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3 of 3 people found the following review helpful By AC on March 10 2006
Format: Paperback
The Tale of Despereaux
By Kate Dicamillo
Who is Despereaux? Some handsome prince who rides on a horse and saves a beautiful princess? No, Despereaux is a mouse, a tiny one who is able to find the courage to save the one he loves and honours. The Tale of Despereaux, is a fantasy which proves you don’t have to be big to be a hero. This story includes some soup, a spoon, a spool of red thread and takes place in a castle, a mouse hole and later leads into a dark, depressing dungeon filled with hungry rats.
The Tale of Despereaux, also tells the story about a strange rat called Chiaroscuro who covets a world filled with light and a servant girl called Miggery Sow who desires to be a princess. All three characters are having difficulties in life; Despereaux loves a human princess and breaks many rules which leads to him getting sent to his death. (Or what others think should be his death). Miggery Sow yearns for the crown of royalty, but she has cauliflower ears causing her hearing problems. She is also thought of as a goof, and finally when she becomes a servant, Mig gets tricked into helping a rat who only wishes for suffering. (Or so it seems). Remember, Chiaroscuro, the rat who desired light I told you about earlier? Well, this rat happens to also be the sly rodent who tricks Miggery Sow.
A few themes inside the The Tale of Despereaux are: love, bravery and wanting but not always getting. Love is shown when Despereaux falls in love with the Princess Pea. “The princess smiled at Despereaux again, and this time, Despereaux smiled back. And then, something incredible happened: The mouse fell in love.” Bravery is shown when Despereaux ventures down into the dungeon to save his love.
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3 of 3 people found the following review helpful By NC on March 10 2006
Format: Hardcover
Are you looking for a fantastic, interesting fiction book about adventure to read? Then The Tale of Despereaux is the perfect book for you!
I, myself, LOVE this book because I love adventure, fiction books and I love reading about people that are brave to go on a dangerous journey. I also love this book because it has very descriptive words. I would rate this book 9.5 out of 10 because it’s not as boring as other books. It has this funny catch like a small mouse carrying thread and trying to save a princess. This is a fiction book that can make you laugh and cry. It has a variety of emotions inside. My opinion is that you should read this book carefully so you won’t miss the emotional or funny parts. I think this is the best book I’ve read in my life!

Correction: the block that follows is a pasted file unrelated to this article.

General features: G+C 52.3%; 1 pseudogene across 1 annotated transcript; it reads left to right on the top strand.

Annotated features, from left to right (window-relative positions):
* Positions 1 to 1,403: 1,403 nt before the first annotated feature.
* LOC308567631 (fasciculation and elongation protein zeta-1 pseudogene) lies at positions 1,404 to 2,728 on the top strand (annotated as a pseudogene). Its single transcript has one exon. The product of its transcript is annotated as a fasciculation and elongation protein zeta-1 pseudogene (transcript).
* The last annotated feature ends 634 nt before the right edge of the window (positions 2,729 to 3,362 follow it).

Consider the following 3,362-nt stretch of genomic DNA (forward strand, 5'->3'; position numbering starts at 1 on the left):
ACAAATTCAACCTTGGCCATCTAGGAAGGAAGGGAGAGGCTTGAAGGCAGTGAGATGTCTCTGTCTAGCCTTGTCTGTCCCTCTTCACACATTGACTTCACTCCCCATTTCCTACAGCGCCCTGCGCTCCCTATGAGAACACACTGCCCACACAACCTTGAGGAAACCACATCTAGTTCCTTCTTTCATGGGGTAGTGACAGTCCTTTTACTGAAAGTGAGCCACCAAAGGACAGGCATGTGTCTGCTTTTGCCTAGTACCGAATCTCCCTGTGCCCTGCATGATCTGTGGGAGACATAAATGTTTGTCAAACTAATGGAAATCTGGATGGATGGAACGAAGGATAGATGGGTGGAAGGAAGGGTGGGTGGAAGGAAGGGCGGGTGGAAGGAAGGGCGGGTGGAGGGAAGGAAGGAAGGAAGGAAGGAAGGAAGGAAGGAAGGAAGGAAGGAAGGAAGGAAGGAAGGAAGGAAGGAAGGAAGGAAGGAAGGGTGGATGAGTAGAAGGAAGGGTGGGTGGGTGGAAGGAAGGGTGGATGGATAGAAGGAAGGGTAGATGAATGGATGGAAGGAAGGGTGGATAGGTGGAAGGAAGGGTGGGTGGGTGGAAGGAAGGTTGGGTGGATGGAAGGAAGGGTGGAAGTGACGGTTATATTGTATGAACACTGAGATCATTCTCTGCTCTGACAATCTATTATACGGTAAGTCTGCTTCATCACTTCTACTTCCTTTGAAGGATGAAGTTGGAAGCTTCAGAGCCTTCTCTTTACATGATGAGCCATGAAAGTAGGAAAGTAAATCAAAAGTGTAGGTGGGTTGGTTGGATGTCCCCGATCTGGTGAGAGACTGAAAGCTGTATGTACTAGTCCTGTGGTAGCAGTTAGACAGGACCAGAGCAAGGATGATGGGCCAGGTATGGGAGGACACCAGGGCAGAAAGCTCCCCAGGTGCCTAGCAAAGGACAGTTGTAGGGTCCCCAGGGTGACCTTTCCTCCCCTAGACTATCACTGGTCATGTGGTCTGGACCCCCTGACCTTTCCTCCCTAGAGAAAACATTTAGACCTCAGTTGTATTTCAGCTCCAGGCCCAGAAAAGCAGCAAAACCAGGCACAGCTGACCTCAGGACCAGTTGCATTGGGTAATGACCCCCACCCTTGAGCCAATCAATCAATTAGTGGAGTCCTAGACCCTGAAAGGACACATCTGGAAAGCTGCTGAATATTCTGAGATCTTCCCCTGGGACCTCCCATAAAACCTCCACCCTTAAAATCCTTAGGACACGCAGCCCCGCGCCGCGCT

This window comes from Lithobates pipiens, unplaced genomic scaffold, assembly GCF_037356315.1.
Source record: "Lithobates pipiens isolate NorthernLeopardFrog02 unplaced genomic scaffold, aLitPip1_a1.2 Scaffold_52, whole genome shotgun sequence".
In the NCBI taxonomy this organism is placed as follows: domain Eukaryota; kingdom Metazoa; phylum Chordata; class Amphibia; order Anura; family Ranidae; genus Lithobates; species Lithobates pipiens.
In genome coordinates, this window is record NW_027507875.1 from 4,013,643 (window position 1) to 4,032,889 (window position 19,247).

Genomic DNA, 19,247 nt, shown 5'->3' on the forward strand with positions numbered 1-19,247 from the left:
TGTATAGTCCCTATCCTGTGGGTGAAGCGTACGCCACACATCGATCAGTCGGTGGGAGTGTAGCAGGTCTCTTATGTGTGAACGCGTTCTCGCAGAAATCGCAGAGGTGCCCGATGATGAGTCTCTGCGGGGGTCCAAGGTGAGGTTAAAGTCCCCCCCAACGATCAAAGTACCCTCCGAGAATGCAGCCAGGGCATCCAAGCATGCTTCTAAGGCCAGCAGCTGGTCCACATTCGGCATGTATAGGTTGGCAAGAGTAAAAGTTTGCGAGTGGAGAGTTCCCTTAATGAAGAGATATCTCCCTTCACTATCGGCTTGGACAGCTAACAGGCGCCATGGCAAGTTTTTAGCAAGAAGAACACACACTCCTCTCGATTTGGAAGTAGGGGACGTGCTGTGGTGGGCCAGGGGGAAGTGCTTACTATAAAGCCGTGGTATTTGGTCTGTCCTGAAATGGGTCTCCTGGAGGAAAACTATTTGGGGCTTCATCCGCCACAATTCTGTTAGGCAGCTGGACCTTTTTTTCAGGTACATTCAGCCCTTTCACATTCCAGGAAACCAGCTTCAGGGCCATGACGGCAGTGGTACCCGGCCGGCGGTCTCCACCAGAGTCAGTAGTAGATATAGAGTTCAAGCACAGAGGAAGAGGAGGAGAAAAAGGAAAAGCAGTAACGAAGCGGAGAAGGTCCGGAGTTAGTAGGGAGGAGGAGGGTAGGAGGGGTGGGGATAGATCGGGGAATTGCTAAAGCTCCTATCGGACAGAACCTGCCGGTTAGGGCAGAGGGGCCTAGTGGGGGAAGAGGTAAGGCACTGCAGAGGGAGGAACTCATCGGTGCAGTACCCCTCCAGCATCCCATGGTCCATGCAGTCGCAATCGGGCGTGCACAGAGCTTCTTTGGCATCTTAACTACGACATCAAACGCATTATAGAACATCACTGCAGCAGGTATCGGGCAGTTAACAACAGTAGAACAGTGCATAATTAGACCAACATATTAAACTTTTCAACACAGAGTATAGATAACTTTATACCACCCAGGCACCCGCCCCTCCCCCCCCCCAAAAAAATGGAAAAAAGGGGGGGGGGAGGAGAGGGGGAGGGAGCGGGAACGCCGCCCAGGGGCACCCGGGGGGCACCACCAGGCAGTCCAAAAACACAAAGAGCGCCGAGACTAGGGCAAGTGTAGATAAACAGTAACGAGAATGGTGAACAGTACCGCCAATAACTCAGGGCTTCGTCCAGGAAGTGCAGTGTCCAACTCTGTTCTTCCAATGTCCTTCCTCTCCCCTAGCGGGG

It is set in a castle which has a mouse, a princess, some soup, and a spool of thread. Despereaux is a ridiculously small mouse with obscenely big ears. He is also extremely skinny. He has a huge love for Princess Pea. Princess Pea is a kind, beautiful princess that lives in the castle with her dad, the King and her mom, the Queen. The characters in the book are Despereaux (or course!), Princess Pea, Gregory the jailer, Miggery Sow, Miggery Sow’s dad, and the mean rats.
Despereaux was put into the pitch black, scary dungeon. Despereaux met Princess Pea in a room where her dad (the King) plays music for her. Despereaux even let Princess Pea touch him! According to the Mouse Council, mice are not allowed to let humans touch them because they are not to be trusted. But when Despereaux met Princess Pea and let her touch him, Despereaux’s brother, Furlough saw what happened and told his father, Lester. Lester happened to say that his own son, Despereaux, HAD to be punished.
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2 of 2 people found the following review helpful By E. Wu on Feb. 11 2004
Format: Hardcover
_The Tale of Despereaux_ aspires to become a children's classic, but fails due to its poorly realised characters, conventional fairy-tale cliches, and an intrusive narrative voice that attempts to ingratiate itself to the reader. Is it necessary to address the reader so patronisingly in every single chapter (di Camillo seems to underestimate the intelligence of her readers)? The novel also lacks subtlety in dialogue, and delivers very obvious themes such as light vs. darkness and a trite heroism found in the title character. Its ending is abrupt and may not satisfy readers' more detailed questions about how the lives of the protagonists resolve. Stories indeed are light, as Gregory the jailkeeper says, but Kate di Camillo's latest effort, while at times charming, lacks the radiance and perceptiveness of a true classic.
For another story about mice that is di Camillo's superior in every way, consider Russell Hoban's _The Mouse and His Child_ (di Camillo is indebted to Hoban's depiction of Manny Rat for her Roscuro). _The Mouse and His Child_ is a satisfying tale that doesn't flinch at depicting the harrowing sorrows and joys of childhood, and, unlike _Despereaux_, would continue to delight upon subsequent readings.